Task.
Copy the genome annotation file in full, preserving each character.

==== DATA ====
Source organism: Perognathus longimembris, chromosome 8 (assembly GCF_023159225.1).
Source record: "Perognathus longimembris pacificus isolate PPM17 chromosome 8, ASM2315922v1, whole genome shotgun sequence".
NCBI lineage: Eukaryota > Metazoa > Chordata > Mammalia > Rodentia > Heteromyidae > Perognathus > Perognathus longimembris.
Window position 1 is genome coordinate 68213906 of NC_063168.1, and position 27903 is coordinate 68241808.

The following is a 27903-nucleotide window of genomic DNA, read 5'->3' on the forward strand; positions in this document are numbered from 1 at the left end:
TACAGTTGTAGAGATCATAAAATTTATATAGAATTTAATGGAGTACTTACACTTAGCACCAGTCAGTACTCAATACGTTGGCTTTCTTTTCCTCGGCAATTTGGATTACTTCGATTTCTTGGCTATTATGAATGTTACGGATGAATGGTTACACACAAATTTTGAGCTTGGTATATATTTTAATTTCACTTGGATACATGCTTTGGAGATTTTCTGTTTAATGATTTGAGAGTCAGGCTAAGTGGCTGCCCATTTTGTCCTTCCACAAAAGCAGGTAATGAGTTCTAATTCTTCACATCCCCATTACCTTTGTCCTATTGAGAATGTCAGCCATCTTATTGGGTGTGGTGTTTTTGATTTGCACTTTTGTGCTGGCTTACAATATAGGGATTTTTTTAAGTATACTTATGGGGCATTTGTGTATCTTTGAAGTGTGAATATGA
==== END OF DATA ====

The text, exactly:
Source organism: Perognathus longimembris, chromosome 8 (assembly GCF_023159225.1).
Source record: "Perognathus longimembris pacificus isolate PPM17 chromosome 8, ASM2315922v1, whole genome shotgun sequence".
NCBI lineage: Eukaryota > Metazoa > Chordata > Mammalia > Rodentia > Heteromyidae > Perognathus > Perognathus longimembris.
Window position 1 is genome coordinate 68213906 of NC_063168.1, and position 27903 is coordinate 68241808.

The following is a 27903-nucleotide window of genomic DNA, read 5'->3' on the forward strand; positions in this document are numbered from 1 at the left end:
TACAGTTGTAGAGATCATAAAATTTATATAGAATTTAATGGAGTACTTACACTTAGCACCAGTCAGTACTCAATACGTTGGCTTTCTTTTCCTCGGCAATTTGGATTACTTCGATTTCTTGGCTATTATGAATGTTACGGATGAATGGTTACACACAAATTTTGAGCTTGGTATATATTTTAATTTCACTTGGATACATGCTTTGGAGATTTTCTGTTTAATGATTTGAGAGTCAGGCTAAGTGGCTGCCCATTTTGTCCTTCCACAAAAGCAGGTAATGAGTTCTAATTCTTCACATCCCCATTACCTTTGTCCTATTGAGAATGTCAGCCATCTTATTGGGTGTGGTGTTTTTGATTTGCACTTTTGTGCTGGCTTACAATATAGGGATTTTTTTAAGTATACTTATGGGGCATTTGTGTATCTTTGAAGTGTGAATATGA